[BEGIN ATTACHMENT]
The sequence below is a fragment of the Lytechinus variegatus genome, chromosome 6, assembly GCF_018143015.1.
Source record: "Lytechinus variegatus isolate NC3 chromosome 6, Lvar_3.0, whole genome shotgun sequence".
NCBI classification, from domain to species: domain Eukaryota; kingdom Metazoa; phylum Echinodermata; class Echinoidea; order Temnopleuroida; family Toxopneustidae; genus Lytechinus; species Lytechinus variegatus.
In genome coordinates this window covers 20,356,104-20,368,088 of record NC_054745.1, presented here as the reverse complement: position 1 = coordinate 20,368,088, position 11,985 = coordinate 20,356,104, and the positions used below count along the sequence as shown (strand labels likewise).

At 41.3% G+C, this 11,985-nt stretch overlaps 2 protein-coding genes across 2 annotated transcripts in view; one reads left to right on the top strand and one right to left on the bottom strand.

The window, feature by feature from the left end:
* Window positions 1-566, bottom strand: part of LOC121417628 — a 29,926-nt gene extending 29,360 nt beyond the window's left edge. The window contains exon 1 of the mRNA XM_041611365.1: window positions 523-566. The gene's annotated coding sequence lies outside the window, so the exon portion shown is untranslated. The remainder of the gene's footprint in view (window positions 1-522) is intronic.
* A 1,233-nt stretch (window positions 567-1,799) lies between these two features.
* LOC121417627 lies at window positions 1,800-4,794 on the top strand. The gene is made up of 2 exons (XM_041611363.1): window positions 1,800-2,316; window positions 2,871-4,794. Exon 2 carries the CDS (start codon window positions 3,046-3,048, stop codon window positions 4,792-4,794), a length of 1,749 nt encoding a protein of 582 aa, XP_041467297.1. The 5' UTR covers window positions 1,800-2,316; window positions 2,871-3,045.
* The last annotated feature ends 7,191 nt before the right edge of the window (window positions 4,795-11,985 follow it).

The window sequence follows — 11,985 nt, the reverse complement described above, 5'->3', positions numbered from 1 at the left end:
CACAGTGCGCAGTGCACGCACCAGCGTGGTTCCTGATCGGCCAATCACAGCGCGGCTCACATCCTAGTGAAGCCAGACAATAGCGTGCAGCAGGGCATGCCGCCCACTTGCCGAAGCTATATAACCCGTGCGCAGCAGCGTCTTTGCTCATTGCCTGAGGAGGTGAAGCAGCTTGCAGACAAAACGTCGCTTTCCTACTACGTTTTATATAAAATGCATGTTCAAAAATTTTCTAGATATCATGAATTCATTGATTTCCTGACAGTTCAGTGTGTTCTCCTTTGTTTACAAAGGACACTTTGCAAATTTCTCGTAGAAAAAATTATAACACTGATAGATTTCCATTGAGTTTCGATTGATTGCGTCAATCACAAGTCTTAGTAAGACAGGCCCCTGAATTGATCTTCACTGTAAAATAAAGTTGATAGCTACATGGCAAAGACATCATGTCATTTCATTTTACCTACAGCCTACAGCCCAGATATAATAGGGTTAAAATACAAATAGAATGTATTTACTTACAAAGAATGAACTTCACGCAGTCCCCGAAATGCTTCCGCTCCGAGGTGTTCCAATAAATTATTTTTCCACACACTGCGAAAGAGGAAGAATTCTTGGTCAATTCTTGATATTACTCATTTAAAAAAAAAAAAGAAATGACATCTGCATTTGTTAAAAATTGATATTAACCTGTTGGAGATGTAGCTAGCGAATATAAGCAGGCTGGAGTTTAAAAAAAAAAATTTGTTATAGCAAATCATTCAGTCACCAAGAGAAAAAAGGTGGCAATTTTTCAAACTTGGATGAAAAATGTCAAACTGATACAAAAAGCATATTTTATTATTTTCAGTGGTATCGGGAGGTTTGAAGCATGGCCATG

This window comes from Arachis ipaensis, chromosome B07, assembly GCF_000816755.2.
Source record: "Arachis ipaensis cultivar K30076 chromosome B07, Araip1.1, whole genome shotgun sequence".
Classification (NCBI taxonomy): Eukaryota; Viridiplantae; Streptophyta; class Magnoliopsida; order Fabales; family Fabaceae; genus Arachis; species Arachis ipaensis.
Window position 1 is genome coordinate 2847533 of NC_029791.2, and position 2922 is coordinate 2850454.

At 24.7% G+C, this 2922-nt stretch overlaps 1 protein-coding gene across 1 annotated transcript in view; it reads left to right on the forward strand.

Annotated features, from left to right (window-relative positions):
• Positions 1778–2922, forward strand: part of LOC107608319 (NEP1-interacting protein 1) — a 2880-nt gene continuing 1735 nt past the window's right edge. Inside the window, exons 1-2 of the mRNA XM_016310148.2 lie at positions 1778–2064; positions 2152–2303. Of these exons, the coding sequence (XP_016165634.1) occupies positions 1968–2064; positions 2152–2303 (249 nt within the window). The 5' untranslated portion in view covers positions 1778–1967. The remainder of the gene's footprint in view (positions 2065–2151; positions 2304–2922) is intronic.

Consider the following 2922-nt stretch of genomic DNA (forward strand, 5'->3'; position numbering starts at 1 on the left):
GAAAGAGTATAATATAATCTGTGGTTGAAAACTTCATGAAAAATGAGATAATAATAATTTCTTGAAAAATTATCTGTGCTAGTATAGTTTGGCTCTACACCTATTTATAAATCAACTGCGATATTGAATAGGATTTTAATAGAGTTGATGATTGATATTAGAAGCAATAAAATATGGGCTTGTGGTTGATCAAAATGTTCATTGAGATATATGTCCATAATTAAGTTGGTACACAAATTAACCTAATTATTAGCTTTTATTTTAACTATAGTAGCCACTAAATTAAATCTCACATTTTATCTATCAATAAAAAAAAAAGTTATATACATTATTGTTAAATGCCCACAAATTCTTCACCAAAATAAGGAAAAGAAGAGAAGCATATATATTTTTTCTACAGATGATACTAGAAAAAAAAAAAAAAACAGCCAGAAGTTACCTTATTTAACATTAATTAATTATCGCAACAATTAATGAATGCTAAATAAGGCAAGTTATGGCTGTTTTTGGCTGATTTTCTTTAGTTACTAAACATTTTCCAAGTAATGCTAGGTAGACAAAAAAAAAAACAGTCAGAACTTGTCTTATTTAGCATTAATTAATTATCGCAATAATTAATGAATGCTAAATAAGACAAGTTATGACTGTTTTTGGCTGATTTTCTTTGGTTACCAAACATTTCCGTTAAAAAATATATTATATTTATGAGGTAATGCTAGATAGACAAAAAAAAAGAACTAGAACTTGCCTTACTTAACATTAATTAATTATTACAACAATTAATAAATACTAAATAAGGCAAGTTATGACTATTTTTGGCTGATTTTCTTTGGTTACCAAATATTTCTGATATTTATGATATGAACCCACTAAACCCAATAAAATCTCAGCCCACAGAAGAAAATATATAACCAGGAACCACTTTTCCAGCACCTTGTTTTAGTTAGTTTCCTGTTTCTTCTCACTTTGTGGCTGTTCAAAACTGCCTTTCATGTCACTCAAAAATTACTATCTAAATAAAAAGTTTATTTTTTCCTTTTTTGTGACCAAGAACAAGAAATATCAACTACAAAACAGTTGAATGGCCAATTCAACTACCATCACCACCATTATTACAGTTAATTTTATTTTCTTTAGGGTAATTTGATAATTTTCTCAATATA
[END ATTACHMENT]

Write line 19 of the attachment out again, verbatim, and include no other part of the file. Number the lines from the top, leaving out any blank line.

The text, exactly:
• Positions 1778–2922, forward strand: part of LOC107608319 (NEP1-interacting protein 1) — a 2880-nt gene continuing 1735 nt past the window's right edge. Inside the window, exons 1-2 of the mRNA XM_016310148.2 lie at positions 1778–2064; positions 2152–2303. Of these exons, the coding sequence (XP_016165634.1) occupies positions 1968–2064; positions 2152–2303 (249 nt within the window). The 5' untranslated portion in view covers positions 1778–1967. The remainder of the gene's footprint in view (positions 2065–2151; positions 2304–2922) is intronic.